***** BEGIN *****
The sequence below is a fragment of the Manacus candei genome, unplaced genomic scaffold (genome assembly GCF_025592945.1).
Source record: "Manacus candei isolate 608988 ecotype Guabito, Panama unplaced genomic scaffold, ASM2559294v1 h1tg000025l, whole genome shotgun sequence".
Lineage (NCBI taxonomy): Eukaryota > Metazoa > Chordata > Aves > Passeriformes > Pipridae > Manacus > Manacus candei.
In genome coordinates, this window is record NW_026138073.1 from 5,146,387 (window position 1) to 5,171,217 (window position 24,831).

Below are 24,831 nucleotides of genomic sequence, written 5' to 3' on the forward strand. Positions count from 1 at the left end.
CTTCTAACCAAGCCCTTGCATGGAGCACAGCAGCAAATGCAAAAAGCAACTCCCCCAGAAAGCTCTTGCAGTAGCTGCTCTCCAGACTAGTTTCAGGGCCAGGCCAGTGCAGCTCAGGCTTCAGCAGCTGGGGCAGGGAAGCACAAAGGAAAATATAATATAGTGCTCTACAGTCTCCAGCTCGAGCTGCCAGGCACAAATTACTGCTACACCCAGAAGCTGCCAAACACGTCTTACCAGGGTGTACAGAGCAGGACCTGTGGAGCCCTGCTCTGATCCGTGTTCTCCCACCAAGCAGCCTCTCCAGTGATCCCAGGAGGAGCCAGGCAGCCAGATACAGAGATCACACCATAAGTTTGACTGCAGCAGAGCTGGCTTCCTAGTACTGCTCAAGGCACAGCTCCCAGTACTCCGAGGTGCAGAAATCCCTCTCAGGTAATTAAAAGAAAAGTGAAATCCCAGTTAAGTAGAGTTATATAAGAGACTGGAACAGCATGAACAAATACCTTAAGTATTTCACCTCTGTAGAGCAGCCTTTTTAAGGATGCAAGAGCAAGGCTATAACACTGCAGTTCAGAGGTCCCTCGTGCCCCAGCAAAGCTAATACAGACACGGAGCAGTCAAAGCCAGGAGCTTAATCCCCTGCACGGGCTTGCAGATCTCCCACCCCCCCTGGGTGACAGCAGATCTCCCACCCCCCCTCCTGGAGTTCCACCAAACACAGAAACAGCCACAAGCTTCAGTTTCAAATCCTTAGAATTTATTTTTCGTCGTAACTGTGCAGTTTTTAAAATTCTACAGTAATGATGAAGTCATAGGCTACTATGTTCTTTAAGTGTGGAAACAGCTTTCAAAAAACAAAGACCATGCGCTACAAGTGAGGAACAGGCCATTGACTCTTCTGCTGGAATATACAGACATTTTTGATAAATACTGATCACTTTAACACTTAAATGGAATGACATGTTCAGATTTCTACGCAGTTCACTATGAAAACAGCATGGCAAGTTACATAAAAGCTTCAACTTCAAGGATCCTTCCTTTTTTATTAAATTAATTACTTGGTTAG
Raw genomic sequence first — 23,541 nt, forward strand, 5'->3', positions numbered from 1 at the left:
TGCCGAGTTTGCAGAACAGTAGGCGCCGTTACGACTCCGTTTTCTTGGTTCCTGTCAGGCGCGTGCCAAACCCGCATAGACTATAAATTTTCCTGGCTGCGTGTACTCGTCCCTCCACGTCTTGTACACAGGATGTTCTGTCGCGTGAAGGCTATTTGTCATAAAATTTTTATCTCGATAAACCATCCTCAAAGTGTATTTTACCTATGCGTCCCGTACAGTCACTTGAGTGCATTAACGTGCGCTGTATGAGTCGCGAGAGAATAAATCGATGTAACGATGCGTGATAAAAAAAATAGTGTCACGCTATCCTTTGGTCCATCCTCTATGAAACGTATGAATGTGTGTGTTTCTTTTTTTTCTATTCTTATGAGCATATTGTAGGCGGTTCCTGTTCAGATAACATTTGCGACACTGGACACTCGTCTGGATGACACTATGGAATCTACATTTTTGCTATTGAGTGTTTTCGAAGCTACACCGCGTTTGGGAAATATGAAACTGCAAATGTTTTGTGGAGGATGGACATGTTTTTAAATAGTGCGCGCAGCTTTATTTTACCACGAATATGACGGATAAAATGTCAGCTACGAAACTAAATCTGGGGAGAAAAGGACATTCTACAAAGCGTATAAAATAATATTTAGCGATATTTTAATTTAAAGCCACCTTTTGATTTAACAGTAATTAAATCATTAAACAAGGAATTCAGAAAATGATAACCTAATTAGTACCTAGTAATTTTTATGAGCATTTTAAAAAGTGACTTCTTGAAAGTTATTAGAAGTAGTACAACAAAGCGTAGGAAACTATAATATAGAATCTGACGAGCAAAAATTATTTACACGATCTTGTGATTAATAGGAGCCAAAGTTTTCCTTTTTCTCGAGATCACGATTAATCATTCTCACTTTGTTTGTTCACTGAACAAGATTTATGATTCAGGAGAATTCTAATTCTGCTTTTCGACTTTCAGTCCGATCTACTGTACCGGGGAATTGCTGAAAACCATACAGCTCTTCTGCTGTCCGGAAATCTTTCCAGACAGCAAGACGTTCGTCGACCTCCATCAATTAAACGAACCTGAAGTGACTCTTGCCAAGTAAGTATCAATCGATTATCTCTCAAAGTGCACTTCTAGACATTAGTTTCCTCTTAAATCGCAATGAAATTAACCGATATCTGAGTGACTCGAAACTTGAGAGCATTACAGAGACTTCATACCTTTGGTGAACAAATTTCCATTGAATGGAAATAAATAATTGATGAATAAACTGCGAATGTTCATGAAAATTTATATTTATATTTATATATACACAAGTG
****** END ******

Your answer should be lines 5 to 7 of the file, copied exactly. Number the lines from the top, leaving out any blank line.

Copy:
Below are 24,831 nucleotides of genomic sequence, written 5' to 3' on the forward strand. Positions count from 1 at the left end.
CTTCTAACCAAGCCCTTGCATGGAGCACAGCAGCAAATGCAAAAAGCAACTCCCCCAGAAAGCTCTTGCAGTAGCTGCTCTCCAGACTAGTTTCAGGGCCAGGCCAGTGCAGCTCAGGCTTCAGCAGCTGGGGCAGGGAAGCACAAAGGAAAATATAATATAGTGCTCTACAGTCTCCAGCTCGAGCTGCCAGGCACAAATTACTGCTACACCCAGAAGCTGCCAAACACGTCTTACCAGGGTGTACAGAGCAGGACCTGTGGAGCCCTGCTCTGATCCGTGTTCTCCCACCAAGCAGCCTCTCCAGTGATCCCAGGAGGAGCCAGGCAGCCAGATACAGAGATCACACCATAAGTTTGACTGCAGCAGAGCTGGCTTCCTAGTACTGCTCAAGGCACAGCTCCCAGTACTCCGAGGTGCAGAAATCCCTCTCAGGTAATTAAAAGAAAAGTGAAATCCCAGTTAAGTAGAGTTATATAAGAGACTGGAACAGCATGAACAAATACCTTAAGTATTTCACCTCTGTAGAGCAGCCTTTTTAAGGATGCAAGAGCAAGGCTATAACACTGCAGTTCAGAGGTCCCTCGTGCCCCAGCAAAGCTAATACAGACACGGAGCAGTCAAAGCCAGGAGCTTAATCCCCTGCACGGGCTTGCAGATCTCCCACCCCCCCTGGGTGACAGCAGATCTCCCACCCCCCCTCCTGGAGTTCCACCAAACACAGAAACAGCCACAAGCTTCAGTTTCAAATCCTTAGAATTTATTTTTCGTCGTAACTGTGCAGTTTTTAAAATTCTACAGTAATGATGAAGTCATAGGCTACTATGTTCTTTAAGTGTGGAAACAGCTTTCAAAAAACAAAGACCATGCGCTACAAGTGAGGAACAGGCCATTGACTCTTCTGCTGGAATATACAGACATTTTTGATAAATACTGATCACTTTAACACTTAAATGGAATGACATGTTCAGATTTCTACGCAGTTCACTATGAAAACAGCATGGCAAGTTACATAAAAGCTTCAACTTCAAGGATCCTTCCTTTTTTATTAAATTAATTACTTGGTTAG
Raw genomic sequence first — 23,541 nt, forward strand, 5'->3', positions numbered from 1 at the left: